OK, but if it is the real question, it's actually just the first real question. Because the one after that is, "How do you achieve that scale of action?"

It's an organizational question, and also one of messaging.

Monday, January 30, 2017

The all-purpose alibi

Trump's madness with the entry ban has been pretty widely panned, with John McCain saying it's misguided (my newly elected Representative, John Faso (R), did as well - ignore the typo in that article that has him listed as "D - NY", in an article about Republican reactions to the order).

A lawyer who describes himself as having been in favor of pretty much every previous anti-terrorism measure describes this one as "malevolence tempered by incompetence."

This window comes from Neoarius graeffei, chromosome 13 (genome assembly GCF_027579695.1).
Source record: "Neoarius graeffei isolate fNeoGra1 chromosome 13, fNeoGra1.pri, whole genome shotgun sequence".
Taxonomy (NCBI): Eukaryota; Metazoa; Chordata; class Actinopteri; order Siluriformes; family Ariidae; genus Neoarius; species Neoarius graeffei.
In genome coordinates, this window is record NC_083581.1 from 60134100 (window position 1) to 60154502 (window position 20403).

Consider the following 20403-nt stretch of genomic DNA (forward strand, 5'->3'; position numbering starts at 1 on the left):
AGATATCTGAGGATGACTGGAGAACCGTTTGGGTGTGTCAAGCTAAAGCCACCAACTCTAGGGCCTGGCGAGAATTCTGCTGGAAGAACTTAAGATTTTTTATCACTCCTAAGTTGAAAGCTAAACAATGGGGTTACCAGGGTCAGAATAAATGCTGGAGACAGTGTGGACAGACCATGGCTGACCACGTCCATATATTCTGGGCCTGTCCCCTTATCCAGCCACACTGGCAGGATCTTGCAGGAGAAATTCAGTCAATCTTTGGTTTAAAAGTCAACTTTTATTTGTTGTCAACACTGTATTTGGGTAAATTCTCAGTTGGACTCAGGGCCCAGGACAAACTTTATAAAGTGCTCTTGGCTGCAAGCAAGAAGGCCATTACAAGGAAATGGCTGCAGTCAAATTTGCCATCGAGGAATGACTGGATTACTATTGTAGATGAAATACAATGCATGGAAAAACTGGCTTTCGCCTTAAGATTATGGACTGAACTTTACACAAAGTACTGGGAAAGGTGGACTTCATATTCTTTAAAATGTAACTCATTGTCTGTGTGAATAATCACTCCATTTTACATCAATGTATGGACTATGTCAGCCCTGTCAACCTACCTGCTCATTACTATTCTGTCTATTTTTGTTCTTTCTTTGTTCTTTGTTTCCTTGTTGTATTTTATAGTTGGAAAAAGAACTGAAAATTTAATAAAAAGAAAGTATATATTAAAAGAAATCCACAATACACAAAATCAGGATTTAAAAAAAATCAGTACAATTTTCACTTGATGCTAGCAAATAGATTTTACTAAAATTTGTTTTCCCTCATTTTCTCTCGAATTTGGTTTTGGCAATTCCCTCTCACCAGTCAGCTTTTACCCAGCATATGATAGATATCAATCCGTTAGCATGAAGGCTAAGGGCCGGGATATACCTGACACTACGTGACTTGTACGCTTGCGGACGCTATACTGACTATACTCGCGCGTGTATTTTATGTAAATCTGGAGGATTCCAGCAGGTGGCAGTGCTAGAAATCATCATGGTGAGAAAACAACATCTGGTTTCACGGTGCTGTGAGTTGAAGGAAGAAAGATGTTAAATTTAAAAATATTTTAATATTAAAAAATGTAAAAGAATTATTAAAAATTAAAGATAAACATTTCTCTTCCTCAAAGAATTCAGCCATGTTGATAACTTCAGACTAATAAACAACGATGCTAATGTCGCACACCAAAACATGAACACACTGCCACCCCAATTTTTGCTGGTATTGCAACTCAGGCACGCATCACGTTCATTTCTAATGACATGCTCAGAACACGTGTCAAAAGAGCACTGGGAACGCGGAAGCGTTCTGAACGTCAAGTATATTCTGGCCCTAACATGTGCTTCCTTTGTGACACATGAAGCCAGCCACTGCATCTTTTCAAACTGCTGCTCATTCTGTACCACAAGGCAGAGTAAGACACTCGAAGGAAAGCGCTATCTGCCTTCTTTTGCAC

Similar reaction has greeted Trump's restructuring of the National Security Council. It's hardly reached the volume of the response to the entry ban, but it's a couple days newer, and there's only so much people can push back on at once. And even so, it's gotten some heavy, coherent pushback, including from such an experienced voice in national-security affairs as Michael Hayden, a former director of the NSA and the CIA, and a man who has served under both Republican and Democratic presidents.

But to a convinced Trump supporter, how can it possibly make a difference?

They already know that "Washington" is "broken." Trump is acting decisively, getting things done, not like those worthless politicians who never get anything done.

Sunday, January 29, 2017